Our A4 test prints took 23 seconds for the five-page black text and 31 seconds for the five-page black text and colour graphics. These times equate to real-world print speeds of 13.0ppm and 9.68ppm, respectively, which are quite a way below OKI’s figures. We also ran A3 equivalents of our two print tests, again using back text and mixed text and graphics pages. This time we saw speeds of 7.89ppm and 8.57ppm for black and colour, again quite a bit slower than the spec sheet speeds.
Printed output is good, with sharp and dense blacks giving high-contrast pages. Colour is also clean and registration on overprints, with black text over colour, is better than from some of its competitors. Print takes on a slightly glossy sheen, which is not at all unattractive and only our test photo print brought the standard down.
Although, as we’ve often said, most customers don’t buy colour laser printers for photographic work, there are still quite a few problems with the C8800’s photo output. Noticeable banding across areas of sky is one of these and almost complete loss of detail in shadowed areas is another. There’s a good level of detail in the foreground to the image, but the colours show a reduced gamut and give a rather over-accentuated, seaside-postcard effect.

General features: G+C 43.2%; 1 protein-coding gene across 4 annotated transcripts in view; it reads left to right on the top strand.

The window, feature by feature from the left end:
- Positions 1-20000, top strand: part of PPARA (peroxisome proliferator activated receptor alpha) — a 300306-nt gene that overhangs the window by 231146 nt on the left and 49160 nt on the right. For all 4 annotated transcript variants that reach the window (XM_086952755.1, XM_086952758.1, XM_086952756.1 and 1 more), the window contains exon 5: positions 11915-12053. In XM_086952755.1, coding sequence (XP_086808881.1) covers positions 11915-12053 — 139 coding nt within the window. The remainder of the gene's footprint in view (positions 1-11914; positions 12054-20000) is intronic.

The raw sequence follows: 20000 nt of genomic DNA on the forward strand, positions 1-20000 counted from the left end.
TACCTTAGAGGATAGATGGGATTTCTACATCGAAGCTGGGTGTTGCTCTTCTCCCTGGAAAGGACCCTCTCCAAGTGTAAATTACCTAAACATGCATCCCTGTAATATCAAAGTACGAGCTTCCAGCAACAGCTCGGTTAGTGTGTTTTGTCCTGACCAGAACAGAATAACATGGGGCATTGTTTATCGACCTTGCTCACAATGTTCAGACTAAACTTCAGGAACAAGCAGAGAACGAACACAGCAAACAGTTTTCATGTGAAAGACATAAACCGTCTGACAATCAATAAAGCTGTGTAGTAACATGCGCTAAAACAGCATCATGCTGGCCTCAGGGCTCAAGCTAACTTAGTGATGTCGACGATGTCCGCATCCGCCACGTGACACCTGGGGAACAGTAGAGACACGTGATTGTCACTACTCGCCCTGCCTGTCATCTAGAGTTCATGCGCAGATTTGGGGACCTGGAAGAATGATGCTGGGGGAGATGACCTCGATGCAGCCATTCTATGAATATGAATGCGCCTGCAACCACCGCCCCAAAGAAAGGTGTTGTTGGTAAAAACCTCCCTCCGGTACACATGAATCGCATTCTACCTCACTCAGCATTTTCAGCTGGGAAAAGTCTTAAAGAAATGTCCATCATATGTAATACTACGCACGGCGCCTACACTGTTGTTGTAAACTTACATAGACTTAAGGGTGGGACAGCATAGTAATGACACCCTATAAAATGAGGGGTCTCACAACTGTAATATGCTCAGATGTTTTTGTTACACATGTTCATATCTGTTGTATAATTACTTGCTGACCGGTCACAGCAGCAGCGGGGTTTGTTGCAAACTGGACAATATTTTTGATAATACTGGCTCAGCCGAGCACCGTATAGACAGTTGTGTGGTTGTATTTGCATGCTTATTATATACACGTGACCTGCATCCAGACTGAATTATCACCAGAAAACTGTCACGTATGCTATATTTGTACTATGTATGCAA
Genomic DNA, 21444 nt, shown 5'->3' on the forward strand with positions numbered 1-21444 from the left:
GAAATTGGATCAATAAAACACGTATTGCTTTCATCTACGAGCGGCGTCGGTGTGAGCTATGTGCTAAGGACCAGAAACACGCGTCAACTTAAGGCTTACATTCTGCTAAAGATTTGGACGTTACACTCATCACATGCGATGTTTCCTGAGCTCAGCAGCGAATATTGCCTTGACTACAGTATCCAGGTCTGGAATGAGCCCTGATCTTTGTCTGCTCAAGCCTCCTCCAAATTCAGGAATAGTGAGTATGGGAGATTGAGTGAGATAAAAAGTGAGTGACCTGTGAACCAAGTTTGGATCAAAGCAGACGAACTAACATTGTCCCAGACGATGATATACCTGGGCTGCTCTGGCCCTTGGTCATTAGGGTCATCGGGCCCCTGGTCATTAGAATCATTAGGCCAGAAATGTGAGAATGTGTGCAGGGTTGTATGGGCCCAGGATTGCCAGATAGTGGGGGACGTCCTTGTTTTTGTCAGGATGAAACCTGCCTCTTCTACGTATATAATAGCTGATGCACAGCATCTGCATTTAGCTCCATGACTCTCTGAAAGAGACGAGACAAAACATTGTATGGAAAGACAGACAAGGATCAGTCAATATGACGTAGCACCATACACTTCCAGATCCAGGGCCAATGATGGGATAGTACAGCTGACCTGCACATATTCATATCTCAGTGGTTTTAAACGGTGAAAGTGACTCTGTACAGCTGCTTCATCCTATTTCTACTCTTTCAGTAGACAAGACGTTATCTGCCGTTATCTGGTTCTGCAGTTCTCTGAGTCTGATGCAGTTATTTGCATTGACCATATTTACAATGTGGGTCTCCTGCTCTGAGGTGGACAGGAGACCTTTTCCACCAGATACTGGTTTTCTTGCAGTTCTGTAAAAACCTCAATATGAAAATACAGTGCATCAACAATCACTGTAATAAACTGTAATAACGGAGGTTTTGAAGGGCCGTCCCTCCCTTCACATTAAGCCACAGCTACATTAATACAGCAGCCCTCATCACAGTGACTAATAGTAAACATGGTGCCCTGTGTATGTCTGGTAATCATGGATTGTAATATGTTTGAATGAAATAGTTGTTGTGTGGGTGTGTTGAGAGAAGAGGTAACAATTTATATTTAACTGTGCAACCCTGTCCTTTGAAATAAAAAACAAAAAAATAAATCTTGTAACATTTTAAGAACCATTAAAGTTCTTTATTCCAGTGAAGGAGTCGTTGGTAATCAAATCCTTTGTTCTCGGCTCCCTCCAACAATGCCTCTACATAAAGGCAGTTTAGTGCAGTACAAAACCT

Print quality on A3 pages is very similar to that on A4, as you’d expect, and the printer is definitely better at bright bold colours, than more subtle shades.
You’ll need to replace toner cartridges every 6,000, five per cent pages and the image drums they clip into every 20,000 pages. The transfer belt needs changing every 80,000 pages and a fuser unit, which may be a lifetime components if the printer is in a low-duty environment, should last 100,000 pages.
Adding up all the different consumables gives a cost per five per cent page of 2.16p and for a 20 per cent page, it comes out at 6.84p. Both these costs are for A4 pages and both are competitive against the C8800’s main rivals.
This is a good printer in most respects, with very reasonable running costs and good print quality on all but photographic output. Although it doesn’t match its manufacturer’s claimed print speeds, few printers do and its real-world speeds are sufficient for general office needs. You do pay a lot for the facility of printing A3 pages, though, which when all’s said and done, are only twice as big as A4. That’s not reflected in the asking price, though much of the technology is the same for both capacities of printer.